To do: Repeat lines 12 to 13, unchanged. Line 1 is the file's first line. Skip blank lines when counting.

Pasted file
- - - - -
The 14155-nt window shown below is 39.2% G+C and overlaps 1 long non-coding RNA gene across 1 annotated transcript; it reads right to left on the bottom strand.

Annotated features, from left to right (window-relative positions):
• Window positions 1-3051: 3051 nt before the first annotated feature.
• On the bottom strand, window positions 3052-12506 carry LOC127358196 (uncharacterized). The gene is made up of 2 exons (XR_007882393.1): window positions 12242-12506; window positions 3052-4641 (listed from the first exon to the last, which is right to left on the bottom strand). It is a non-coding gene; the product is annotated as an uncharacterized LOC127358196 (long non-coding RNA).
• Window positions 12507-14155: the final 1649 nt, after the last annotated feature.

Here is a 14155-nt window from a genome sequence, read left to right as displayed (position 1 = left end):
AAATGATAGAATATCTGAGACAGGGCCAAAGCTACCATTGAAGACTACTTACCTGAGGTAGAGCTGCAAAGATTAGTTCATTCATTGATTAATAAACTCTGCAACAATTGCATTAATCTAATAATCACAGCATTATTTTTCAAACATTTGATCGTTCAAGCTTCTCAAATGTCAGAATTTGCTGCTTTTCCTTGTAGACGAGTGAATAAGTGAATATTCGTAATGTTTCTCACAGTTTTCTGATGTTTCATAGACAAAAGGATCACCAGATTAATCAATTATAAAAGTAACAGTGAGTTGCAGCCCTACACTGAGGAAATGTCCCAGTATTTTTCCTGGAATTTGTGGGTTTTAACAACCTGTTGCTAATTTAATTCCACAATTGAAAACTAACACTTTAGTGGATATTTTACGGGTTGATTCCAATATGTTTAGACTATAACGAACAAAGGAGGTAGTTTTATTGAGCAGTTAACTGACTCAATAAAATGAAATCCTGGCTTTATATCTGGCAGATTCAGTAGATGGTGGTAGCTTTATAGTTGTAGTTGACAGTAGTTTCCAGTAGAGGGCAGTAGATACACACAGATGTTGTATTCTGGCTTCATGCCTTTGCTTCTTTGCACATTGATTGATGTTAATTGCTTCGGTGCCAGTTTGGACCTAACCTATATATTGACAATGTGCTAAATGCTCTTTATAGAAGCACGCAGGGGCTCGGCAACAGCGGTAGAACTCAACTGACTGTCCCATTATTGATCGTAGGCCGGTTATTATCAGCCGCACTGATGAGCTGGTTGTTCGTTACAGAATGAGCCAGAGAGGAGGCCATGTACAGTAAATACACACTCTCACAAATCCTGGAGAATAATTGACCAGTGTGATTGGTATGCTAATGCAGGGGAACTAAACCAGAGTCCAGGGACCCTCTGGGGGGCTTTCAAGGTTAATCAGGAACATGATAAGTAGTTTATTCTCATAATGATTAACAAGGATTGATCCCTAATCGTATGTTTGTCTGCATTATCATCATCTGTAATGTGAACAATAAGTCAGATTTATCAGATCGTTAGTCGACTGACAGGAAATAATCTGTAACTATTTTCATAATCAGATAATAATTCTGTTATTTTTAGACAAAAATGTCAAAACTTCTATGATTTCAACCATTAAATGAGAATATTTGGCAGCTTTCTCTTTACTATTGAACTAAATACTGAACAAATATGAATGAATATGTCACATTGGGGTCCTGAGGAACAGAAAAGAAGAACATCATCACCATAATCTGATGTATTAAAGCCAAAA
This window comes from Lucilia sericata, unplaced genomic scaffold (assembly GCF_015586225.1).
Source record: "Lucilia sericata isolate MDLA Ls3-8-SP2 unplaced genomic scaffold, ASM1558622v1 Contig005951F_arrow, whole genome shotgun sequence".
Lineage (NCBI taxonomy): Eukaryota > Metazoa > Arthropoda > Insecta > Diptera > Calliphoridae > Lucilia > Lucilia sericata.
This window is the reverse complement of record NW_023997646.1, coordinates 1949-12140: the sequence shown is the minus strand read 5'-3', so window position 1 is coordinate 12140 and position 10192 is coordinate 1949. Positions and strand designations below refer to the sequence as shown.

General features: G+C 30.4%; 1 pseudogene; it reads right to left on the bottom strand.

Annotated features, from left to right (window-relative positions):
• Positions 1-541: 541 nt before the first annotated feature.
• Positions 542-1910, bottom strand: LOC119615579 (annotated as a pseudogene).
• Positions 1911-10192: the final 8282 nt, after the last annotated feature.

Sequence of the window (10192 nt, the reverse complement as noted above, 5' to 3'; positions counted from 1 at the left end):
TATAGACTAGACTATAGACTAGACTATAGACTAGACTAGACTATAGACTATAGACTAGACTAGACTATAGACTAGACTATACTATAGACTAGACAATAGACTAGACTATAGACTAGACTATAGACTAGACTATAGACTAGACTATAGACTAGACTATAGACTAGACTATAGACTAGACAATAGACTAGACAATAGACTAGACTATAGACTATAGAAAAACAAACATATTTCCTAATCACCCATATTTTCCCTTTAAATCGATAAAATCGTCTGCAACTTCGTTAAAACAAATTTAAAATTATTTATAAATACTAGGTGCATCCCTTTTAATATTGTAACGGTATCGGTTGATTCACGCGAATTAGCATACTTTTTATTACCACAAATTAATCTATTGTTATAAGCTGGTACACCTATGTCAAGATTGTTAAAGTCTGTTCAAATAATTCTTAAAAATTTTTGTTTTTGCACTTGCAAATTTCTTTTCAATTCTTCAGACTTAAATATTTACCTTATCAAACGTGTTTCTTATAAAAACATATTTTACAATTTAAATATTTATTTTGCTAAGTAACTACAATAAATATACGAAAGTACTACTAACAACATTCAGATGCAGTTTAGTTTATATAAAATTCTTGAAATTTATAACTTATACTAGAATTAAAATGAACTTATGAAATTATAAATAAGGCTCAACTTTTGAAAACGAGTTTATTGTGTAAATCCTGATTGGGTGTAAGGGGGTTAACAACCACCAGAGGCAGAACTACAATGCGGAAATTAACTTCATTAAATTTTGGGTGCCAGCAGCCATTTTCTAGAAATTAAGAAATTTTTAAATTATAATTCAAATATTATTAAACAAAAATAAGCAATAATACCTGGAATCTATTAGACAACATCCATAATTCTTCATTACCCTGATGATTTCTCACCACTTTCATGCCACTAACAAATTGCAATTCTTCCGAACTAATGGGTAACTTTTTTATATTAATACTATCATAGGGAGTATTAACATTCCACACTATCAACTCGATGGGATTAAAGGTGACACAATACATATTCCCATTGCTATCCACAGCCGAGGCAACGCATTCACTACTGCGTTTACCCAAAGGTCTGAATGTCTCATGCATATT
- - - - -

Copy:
General features: G+C 30.4%; 1 pseudogene; it reads right to left on the bottom strand.

Annotated features, from left to right (window-relative positions):